The Tenderloin has always been a rough place, in fact, the name comes from back in the days when police officers were given a bonus for patrolling the most dangerous part of the city – a bonus which allowed them to purchase better cuts of meat for dinner from the butcher – the tenderloin cuts. Today, the Tenderloin is still a place that it’s not advisable to wander through after dark – during the daylight hours hundreds, perhaps thousands of homeless and crazy people wander the streets, sleep on the sidewalks, and openly use drugs.

San Francisco, California

This was, of course, where I decided it would be a good idea for us to stay. Before you start cursing me under your breath, I should point out that I booked us into the COVA Hotel on Ellis Street, a four star boutique hotel that offers amazing service, comfort, and value right in the heart of the city. The hotel was superb with fantastic views of the city, a free breakfast service that included fresh fruit, waffles, and more and that the staff took great care of us while we were there. Our room was quiet, cool, comfortable, and, in fact, it was hard to recognize that twenty feet to either side of the hotel we would encounter homeless drug addicts and mentally ill street people. Most guests chose to use the hotel’s free shuttles which took them directly to Pier 39, Fisherman’s Wharf, or Union Square and back. Not us though.

San Francisco, California

Our walks took us past the people of the streets – my poor wife was terrified, but I felt like it was important that she be exposed to this aspect of America. One tall black man with crazy eyes said “You look like a little nun!” – “I’m a Muslim!” she responded, clasping my arm. “Oh, well you look like a nun,” he told her. Thank you Crazy-Eyes. You can take a homeless tour of the Tenderloin on Vayable, run by a homeless man named Milton…we didn’t do that, but may in the future.

San Francisco, California

My friend Joshua points out that Palm Springs has no homeless people and offers no homeless services but San Francisco offers lots of services and so has lots of homeless. It’s a fair point. America should be ashamed of this problem. Herewith, I offer a solution.

 

The government should buy all the houses in Detroit that are selling on Ebay for $500 – maintain them, and offer them to the homeless. Offer free services, job training, food, and healthcare in Detroit and only in Detroit. Offer free transport to Detroit. Close down all the other services in all the other cities and start works programs that give people who want to stay in other cities jobs and cheap housing – no job, no housing – off to Detroit with you. We can’t make Detroit any worse and we can certainly make other cities better. My family once owned all of downtown Detroit in the 1800s. My fourth great grandfather was the Mayor of Detroit. Maybe if they move all the crazies there, I can be the Mayor of Detroit too…

But, back to San Francisco. Our walks took us out of the Tenderloin and into Little Saigon where Hanane had her first bowl of Pho. I had forgotten just how delightful Pho can be. Oh man, it is sooooo good. Little Saigon is San Francisco’s ‘newest’ neighborhood and borders the Tenderloin. From there, we walked to Union Square and marvelled at the corner where Levi Strauss, sold the first pair of Levi’s to miner forty-niners back during the Gold Rush. The first Levi’s 501 jeans were created in the 1890’s and people all over the world still wear them. That’s some classic fashion! Strauss used sailcloth from the abandoned ships in San Francisco harbor (because many ships made a one-way trip to the Gold Rush), dyed the cloth blue, and re-enforced the stress points with rivets. It was the merchants who sold to the miner’s who made the enduring fortunes.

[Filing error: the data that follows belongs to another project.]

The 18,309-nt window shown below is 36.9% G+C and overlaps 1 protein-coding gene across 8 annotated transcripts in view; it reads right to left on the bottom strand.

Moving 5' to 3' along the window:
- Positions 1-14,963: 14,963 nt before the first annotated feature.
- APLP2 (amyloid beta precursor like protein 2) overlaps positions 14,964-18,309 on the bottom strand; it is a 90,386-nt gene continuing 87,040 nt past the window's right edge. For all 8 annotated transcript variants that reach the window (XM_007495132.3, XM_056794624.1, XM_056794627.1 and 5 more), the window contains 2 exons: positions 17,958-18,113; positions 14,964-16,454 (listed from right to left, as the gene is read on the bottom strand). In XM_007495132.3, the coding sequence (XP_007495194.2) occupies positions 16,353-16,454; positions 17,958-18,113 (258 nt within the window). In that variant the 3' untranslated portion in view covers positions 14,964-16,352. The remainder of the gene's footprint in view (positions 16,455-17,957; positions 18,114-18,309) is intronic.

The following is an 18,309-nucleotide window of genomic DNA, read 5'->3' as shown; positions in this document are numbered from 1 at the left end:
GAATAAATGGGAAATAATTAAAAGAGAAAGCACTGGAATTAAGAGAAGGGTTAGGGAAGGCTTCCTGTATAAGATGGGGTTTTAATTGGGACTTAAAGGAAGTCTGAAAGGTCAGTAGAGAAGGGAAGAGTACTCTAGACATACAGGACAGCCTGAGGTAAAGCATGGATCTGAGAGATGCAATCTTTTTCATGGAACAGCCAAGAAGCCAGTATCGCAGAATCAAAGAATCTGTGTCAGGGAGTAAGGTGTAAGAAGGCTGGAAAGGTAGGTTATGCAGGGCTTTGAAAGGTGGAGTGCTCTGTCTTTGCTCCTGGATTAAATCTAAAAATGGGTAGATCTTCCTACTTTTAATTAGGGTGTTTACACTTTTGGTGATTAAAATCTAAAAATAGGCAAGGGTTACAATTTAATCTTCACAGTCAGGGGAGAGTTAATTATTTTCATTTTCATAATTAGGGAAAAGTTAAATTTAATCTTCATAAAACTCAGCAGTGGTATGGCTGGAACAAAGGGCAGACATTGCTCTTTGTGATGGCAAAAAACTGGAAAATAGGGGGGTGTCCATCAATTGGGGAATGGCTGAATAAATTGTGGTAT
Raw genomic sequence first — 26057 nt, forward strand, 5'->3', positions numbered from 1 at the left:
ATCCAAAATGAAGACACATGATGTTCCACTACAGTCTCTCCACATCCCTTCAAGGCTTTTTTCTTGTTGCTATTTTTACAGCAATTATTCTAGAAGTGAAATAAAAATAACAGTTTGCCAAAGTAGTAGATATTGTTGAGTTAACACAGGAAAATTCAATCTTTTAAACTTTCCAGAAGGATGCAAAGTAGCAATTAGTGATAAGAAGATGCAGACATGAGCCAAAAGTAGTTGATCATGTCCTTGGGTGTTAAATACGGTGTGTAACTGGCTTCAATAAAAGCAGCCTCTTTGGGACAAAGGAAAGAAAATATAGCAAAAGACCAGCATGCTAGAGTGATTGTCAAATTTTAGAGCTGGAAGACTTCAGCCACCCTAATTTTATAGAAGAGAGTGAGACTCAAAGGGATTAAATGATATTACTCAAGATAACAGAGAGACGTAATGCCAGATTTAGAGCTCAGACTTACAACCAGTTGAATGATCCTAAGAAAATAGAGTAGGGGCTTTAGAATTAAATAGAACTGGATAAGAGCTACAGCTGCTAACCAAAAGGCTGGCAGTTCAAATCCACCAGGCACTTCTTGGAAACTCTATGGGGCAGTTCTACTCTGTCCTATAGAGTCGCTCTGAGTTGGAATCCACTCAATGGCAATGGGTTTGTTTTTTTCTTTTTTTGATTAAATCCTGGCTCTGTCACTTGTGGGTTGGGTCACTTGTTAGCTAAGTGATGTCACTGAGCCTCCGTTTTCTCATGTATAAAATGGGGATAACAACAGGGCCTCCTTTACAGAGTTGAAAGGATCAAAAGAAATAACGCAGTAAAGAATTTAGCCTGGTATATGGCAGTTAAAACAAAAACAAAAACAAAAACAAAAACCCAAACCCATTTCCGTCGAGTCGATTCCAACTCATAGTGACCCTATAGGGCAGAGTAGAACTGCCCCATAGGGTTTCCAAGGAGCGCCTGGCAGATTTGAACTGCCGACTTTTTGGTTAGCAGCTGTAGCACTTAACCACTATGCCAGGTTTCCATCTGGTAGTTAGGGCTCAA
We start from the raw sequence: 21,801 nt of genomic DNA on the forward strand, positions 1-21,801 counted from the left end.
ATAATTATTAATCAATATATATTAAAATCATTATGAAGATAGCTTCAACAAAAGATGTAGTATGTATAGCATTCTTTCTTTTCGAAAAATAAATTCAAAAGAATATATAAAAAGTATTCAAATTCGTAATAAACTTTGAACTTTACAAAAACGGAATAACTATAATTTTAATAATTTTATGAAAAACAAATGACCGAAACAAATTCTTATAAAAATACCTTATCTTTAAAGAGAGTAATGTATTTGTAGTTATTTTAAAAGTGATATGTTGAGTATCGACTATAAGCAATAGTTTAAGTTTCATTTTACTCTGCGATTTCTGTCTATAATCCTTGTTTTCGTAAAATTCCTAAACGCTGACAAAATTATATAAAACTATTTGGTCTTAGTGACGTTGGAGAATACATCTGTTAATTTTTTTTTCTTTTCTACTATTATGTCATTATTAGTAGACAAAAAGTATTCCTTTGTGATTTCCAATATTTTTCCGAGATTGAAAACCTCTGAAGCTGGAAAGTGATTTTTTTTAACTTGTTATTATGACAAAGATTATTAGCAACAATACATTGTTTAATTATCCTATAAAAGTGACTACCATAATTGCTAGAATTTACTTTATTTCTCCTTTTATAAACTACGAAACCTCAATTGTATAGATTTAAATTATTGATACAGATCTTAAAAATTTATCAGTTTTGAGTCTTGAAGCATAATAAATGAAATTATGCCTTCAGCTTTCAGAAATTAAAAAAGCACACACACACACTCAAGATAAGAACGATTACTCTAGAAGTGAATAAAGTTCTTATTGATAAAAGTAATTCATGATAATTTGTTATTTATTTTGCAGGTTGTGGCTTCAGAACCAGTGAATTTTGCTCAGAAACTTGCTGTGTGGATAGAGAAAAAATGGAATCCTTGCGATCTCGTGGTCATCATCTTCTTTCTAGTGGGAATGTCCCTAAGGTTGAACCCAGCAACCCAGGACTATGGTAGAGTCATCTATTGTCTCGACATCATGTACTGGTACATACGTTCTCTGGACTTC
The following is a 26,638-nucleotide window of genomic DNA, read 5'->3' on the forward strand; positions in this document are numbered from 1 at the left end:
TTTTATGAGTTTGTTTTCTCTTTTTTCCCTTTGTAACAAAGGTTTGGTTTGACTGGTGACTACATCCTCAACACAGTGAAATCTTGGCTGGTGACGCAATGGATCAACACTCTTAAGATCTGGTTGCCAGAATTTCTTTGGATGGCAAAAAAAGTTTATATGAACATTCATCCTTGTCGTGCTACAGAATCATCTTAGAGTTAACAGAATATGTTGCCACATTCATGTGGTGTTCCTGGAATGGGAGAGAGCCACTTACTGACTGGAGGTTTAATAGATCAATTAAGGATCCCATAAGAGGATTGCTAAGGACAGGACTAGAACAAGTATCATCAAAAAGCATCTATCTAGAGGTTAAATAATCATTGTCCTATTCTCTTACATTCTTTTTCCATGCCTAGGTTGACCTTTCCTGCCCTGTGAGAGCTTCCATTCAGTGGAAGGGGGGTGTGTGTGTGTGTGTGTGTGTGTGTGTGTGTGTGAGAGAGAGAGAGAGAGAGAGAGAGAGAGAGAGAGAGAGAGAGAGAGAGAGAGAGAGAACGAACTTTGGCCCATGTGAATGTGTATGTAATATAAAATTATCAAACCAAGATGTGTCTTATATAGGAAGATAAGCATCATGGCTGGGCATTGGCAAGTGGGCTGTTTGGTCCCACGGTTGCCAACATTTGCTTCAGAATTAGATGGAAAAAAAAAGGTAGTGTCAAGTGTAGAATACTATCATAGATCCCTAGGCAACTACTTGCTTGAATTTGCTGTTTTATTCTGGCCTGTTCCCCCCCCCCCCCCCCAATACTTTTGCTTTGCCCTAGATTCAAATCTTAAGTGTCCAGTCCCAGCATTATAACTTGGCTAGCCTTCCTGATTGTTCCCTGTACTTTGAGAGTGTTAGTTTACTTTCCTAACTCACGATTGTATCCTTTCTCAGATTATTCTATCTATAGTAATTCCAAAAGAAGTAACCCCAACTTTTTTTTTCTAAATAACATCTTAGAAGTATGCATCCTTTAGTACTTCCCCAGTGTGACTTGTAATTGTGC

San Francisco, California

San Francisco, California

Union Square itself got it’s name from the pro-Union rallyies that were held there during the American Civil War. The beautiful golden statue called “Victory” that commemorates President McKinley and lost sailors was modeled on a San Francisco Beauty named Alma de Bretteville. While she was wooed by many, she went where the money was piled highest and married a sugar baron named Adolph Spreckles who was 25 years her senior – the newspaper’s at the time mocked the union, calling Spreckles her ‘Sugar Daddy’ – which is where the term originates. The couple built the largest home in Pacific Heights which today is the home of author Danielle Steele. One of my personal heroes, Jack London, used to attend parties at the Spreckles mansion. She was one of the most influential art collectors in the USA and San Francisco’s Legion of Honor Fine Art’s Museum was one of her pet projects – she also brought a number of Rodin sculptures to the city which are still there. The Legion of Honor sits high on the headland’s above the Golden Gate Bridge…

And this is where I will stop for now. We’ve gone from the poorest to the richest and from the Tenderloin to the Golden Gate Bridge. More soon to come…

San Francisco, California

Ah, one last word about Alma Spreckles – she started a chain of thrift-shops to help the poor, they were eventually turned over to her favorite charitable organization – The Salvation Army – which is why the Salvation Army operates thrift stores all over the United States….including the one in the Tenderloin which also operates a shelter there…it’s astounding how everything is connected if you know where to look. Crazy-Eyes gets his meals and bed from the woman on the statue in Union Square…

Great thanks to SanFrancisco.Travel for providing so many great resources and fantastic information for our trip. More to come soon….